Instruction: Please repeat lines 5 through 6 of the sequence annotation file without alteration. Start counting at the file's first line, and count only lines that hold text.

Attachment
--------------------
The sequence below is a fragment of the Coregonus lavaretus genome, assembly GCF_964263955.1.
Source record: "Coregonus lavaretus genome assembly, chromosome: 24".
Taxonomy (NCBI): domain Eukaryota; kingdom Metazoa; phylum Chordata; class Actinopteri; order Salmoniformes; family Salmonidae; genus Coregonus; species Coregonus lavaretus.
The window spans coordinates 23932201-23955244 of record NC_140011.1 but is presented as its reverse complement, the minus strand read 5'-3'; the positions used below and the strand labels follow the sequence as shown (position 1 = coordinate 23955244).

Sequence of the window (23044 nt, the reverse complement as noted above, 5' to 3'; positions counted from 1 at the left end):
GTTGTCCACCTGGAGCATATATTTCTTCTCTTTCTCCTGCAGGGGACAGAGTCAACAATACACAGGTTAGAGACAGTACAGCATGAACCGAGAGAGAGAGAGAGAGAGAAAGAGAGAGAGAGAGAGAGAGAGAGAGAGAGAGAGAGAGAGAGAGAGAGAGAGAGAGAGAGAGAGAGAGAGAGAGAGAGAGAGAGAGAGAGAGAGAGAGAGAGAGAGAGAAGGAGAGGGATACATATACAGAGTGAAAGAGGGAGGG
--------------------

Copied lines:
Sequence of the window (23044 nt, the reverse complement as noted above, 5' to 3'; positions counted from 1 at the left end):
GTTGTCCACCTGGAGCATATATTTCTTCTCTTTCTCCTGCAGGGGACAGAGTCAACAATACACAGGTTAGAGACAGTACAGCATGAACCGAGAGAGAGAGAGAGAGAGAAAGAGAGAGAGAGAGAGAGAGAGAGAGAGAGAGAGAGAGAGAGAGAGAGAGAGAGAGAGAGAGAGAGAGAGAGAGAGAGAGAGAGAGAGAGAGAGAGAGAGAGAGAGAGAAGGAGAGGGATACATATACAGAGTGAAAGAGGGAGGG